So over the last couple of posts I’ve talked about the fact that the ROLLBACK command will roll back an entire transaction no matter how many layers down the ROLLBACK is executed. Well this has an interesting implication with a stored procedure. If a ROLLBACK command is issued inside of a stored procedure then any transactions begun outside of the stored procedure will be rolled back as well and @@TRANCOUNT will be set to 0.
CREATE TABLE tb_TransactionTest (value int) GO -- This stored procedure will roll back a transaction if the -- @ROLLBACK parameter is a 1. CREATE PROCEDURE usp_TransactionTest @Value int, @RollBack bit AS BEGIN BEGIN TRANSACTION INSERT INTO tb_TransactionTest VALUES (@Value) IF @Rollback = 1 -- If the procedure is called from within a transaction -- this is going to cause us to have a different -- @@TRANCOUNT when we exit the procedure than when we -- started it. ROLLBACK TRANSACTION ELSE COMMIT END GO -- Begin a new transaction BEGIN TRANSACTION INSERT INTO tb_TransactionTest VALUES (1) -- Run the sp with the param to roll back a transaction -- This will return an error because tran count has changed EXEC usp_TransactionTest 2,1 -- Run the commit to close the initial transaction -- This will return an error because there is no valid transaction -- to commit. COMMIT -- No rows are in the table because the initial insert was -- rolled back. SELECT * FROM tb_TransactionTest GO
The obvious problem here is that any code that uses that stored procedure is going to have to check @@TRANCOUNT before issuing a ROLLBACK or a COMMIT or risk an error because there is no transaction to close. The less obvious problem is that SQL doesn’t like it if the transaction count is different after the execution of a stored procedure. So in the example above we are actually going to get two errors and no data in the tb_TransactionTest table. The solution to both problems is to use the SAVE TRANSACTION command inside the stored procedure.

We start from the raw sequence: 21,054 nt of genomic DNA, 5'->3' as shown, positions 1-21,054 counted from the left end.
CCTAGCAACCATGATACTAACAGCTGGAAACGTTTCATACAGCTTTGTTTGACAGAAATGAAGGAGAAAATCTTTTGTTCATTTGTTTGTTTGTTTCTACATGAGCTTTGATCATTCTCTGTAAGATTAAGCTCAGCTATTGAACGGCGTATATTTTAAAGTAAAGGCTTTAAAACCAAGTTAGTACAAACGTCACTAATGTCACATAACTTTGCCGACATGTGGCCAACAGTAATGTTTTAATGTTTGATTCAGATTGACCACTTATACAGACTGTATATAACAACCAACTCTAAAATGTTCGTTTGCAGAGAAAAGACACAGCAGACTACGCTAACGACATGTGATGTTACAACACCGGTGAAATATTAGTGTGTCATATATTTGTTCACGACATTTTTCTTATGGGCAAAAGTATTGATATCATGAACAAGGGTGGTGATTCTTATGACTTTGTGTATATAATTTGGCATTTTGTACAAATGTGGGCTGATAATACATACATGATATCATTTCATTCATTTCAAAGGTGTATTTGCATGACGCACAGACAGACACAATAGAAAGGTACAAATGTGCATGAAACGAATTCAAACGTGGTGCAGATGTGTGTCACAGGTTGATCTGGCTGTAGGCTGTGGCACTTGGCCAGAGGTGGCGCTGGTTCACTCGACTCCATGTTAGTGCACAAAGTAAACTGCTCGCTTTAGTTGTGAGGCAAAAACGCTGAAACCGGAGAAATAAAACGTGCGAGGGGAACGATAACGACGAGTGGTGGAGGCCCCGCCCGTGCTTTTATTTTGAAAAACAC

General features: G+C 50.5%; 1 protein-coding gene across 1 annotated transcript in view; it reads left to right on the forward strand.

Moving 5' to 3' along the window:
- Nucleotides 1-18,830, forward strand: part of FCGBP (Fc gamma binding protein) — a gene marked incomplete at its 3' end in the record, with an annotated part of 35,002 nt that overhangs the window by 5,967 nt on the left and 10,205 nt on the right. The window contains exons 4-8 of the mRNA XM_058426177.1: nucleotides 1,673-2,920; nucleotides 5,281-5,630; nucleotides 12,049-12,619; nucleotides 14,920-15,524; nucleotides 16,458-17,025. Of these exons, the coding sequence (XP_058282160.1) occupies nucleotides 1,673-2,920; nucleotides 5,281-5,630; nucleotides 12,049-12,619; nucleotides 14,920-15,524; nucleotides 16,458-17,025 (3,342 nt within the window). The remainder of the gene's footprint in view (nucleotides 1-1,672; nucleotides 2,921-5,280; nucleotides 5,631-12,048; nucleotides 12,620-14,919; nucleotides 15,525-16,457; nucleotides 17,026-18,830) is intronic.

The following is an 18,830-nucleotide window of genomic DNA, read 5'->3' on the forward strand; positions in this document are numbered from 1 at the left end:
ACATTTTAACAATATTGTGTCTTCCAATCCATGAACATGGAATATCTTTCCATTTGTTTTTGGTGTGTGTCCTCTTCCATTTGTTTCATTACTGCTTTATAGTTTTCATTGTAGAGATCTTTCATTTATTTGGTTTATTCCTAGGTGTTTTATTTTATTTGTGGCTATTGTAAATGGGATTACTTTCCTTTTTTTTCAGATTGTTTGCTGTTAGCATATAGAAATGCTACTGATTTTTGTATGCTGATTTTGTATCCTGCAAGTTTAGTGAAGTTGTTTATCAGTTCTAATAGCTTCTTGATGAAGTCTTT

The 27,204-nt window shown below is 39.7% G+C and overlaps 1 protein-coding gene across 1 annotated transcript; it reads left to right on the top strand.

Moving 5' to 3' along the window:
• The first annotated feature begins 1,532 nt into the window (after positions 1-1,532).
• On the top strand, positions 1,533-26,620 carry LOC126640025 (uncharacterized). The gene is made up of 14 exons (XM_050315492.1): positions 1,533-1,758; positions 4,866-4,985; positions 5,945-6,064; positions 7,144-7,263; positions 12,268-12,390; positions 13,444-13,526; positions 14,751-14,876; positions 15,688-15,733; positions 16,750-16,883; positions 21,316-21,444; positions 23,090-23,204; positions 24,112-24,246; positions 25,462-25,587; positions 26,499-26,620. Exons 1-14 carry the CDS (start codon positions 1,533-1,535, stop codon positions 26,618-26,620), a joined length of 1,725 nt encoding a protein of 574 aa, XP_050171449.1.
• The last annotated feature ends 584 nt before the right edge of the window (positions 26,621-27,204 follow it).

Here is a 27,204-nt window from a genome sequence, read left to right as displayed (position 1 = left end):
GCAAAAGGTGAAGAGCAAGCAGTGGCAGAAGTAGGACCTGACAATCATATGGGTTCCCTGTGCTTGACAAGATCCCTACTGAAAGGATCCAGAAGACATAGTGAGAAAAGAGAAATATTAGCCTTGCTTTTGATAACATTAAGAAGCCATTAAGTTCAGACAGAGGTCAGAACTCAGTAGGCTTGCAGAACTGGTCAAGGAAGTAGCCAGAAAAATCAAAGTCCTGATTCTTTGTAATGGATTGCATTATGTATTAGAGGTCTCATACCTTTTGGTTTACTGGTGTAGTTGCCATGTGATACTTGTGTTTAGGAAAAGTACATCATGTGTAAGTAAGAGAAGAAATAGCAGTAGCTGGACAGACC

-- This stored procedure will roll back a saved transaction if -- the @ROLLBACK parameter is a 1. ALTER PROCEDURE usp_TransactionTest @Value int, @RollBack bit AS BEGIN BEGIN TRANSACTION SAVE TRANSACTION TranTest INSERT INTO tb_TransactionTest VALUES (@Value) IF @Rollback = 1 -- Roll back to the saved point. -- The transaction is not closed and -- @@TRANCONT is not changed. ROLLBACK TRANSACTION TranTest -- Close the transaction created at the beginning of the SP COMMIT END GO TRUNCATE TABLE tb_TransactionTest -- Begin a new transaction BEGIN TRANSACTION INSERT INTO tb_TransactionTest VALUES (1) -- Run the sp with the param to roll back a transaction EXEC usp_TransactionTest 2,1 -- Run the commit to close the initial transaction COMMIT SELECT * FROM tb_TransactionTest GO
This time at the end of the batch we have no errors and a row with a 1 in tb_TransactionTest. Now this was a very simple example and there is a much better one in BOL under SAVE TRANSACTION that I highly recommend reviewing before dealing with a transaction inside a stored procedure.
Transactions are a big subject which I’m going to explore over several posts. I am by no means going to cover the subject exhaustively but if you have any subjects you would like me to cover or think I’ve missed something feel free to comment or email me.
- Transactions: Rolling back a nested transaction.
- Transactions: Rolling back part of a transaction.
- Transactions: What are they?
- Transactions: Who, What and Where
- Transactions: Creating a single restore point across multiple databases.
- Transactions: What commands aren’t allowed.
Filed under: Microsoft SQL Server, SQLServerPedia Syndication, T-SQL, Transactions Tagged: code language, language sql, microsoft sql server, T-SQL, transactions